We talked about where things stand today, including the real conservation and management challenges that saltwater anglers face, and presented our positive unified vision for where we need to go as a community in order to address these challenges.

Image courtesy of Fitzgerald Photography.

First and foremost, we need a new Magnuson-Stevens Act (MSA) reauthorization—one that reflects and respects the true economic and conservation values of saltwater recreational fishing—to modernize our fisheries laws. Over the years, MSA has been successful at doing what it was designed to do best:  manage commercial fisheries, Americanize our commercial fleets, and end overfishing. Given the far greater economic impact now provided by recreational anglers, changes must be made in order to manage fisheries effectively and fairly. To ensure a bright future for our marine fisheries and natural resources, we must encourage a management system that provides access and opportunity to more recreational anglers.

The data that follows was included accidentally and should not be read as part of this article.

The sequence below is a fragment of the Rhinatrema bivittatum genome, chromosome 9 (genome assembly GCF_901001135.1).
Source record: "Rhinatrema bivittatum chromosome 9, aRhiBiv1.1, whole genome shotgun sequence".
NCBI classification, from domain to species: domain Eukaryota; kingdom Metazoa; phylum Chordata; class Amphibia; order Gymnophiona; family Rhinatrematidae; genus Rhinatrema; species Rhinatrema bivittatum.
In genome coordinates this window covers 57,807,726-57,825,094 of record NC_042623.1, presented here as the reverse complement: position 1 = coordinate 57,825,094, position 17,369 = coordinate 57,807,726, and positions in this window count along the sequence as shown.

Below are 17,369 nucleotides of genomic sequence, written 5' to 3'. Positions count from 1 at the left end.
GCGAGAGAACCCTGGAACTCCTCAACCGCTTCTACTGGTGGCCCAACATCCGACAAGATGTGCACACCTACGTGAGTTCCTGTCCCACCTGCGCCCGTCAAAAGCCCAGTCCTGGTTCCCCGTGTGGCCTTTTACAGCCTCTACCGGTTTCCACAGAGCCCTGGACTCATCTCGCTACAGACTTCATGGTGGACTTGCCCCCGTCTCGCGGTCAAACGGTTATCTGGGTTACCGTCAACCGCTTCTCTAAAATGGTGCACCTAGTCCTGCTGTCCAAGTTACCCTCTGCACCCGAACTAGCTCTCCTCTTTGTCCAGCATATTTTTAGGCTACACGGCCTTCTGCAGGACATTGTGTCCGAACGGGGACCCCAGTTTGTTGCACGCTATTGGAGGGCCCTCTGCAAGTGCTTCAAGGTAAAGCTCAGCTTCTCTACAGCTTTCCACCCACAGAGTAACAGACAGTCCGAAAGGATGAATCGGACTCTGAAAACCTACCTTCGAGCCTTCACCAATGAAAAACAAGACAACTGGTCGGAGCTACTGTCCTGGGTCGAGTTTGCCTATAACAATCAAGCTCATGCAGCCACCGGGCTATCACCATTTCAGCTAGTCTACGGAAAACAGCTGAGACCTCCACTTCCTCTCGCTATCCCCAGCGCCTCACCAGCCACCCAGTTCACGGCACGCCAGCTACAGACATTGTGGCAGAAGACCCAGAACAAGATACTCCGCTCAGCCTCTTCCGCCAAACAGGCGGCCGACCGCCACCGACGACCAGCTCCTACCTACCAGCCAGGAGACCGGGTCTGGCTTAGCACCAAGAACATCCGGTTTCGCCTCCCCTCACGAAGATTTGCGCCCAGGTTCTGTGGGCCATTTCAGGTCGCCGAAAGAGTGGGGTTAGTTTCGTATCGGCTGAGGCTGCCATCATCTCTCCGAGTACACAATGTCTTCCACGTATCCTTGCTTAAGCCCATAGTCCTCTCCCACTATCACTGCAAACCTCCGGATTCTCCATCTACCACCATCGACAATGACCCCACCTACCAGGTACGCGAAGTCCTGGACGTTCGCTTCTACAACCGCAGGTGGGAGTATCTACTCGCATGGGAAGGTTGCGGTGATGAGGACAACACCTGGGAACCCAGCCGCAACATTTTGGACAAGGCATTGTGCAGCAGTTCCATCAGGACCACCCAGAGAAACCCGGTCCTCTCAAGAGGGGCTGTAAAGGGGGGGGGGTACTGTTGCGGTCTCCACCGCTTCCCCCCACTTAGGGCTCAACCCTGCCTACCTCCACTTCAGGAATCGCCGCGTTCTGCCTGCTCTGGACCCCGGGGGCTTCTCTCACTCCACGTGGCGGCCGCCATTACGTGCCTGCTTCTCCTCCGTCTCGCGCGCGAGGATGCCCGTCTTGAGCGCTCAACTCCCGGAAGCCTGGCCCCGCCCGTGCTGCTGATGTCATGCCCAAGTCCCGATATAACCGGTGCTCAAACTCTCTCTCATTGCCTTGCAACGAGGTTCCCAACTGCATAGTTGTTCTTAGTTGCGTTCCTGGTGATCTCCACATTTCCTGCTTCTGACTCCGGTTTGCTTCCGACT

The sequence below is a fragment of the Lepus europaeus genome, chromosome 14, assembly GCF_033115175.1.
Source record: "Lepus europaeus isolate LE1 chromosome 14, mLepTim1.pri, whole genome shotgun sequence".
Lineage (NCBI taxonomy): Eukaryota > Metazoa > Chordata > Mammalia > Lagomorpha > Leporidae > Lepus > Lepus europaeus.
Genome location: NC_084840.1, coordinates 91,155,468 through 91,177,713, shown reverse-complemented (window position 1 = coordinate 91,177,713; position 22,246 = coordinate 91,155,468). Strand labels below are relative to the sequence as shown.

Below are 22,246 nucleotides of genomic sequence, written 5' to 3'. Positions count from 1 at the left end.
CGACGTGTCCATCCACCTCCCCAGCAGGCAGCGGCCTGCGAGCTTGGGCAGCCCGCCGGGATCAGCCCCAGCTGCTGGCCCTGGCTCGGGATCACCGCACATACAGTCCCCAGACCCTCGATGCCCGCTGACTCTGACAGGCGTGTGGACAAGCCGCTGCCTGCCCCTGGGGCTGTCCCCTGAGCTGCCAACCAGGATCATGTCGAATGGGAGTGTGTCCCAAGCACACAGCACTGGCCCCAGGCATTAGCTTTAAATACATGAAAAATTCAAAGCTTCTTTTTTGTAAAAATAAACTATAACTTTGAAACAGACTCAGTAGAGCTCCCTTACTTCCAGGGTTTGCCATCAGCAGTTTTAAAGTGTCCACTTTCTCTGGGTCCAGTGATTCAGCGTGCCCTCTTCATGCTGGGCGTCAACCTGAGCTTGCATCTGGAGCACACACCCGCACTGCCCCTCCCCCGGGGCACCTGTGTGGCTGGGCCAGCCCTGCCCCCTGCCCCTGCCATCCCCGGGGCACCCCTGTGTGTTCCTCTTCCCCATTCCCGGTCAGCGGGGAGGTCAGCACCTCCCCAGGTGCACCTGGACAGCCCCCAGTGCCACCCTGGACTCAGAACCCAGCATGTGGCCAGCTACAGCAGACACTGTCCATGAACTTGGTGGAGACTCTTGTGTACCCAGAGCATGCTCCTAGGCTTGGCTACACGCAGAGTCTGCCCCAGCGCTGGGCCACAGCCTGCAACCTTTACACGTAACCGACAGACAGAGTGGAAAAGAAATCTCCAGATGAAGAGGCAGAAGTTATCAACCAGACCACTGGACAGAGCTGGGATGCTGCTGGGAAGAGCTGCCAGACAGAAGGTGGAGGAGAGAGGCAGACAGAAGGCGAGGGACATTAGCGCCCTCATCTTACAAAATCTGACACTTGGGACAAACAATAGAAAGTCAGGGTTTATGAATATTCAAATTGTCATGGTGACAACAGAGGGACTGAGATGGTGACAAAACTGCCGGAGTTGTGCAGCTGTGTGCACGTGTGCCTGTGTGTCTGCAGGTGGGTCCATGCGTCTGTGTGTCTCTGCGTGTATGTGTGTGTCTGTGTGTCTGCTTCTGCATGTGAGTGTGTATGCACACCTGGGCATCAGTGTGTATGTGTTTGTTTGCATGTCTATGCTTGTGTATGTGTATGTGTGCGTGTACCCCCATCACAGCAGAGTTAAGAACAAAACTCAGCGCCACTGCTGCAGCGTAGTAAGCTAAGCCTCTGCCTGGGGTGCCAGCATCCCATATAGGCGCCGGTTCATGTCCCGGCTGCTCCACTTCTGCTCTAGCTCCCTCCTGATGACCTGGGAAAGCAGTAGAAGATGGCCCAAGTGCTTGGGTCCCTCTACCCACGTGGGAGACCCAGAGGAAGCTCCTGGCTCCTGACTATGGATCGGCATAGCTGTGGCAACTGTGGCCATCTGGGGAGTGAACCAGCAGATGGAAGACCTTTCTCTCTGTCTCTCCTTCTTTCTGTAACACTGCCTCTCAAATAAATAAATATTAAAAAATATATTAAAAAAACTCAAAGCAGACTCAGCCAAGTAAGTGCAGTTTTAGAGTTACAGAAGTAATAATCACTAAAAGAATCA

American sportsmen are the original stewards and financiers of good conservation: As a group, we contribute $1.5 billion annually through excise taxes, fishing license sales, and direct donations. That is a tradition that we should all take pride in, and it’s also a tradition that will be critical to the future of sportfishing.

We want more anglers on the water for economic reasons, but we actually need more anglers on the water for conservation reasons.

Click here for full-length video of the Classic Roundtable.

To read more about our community’s vision for the future of saltwater recreational fishing, click here.

Public Lands Transfers Threaten Sportsmen’s Access: Upper St. Joe and North Fork of Clearwater River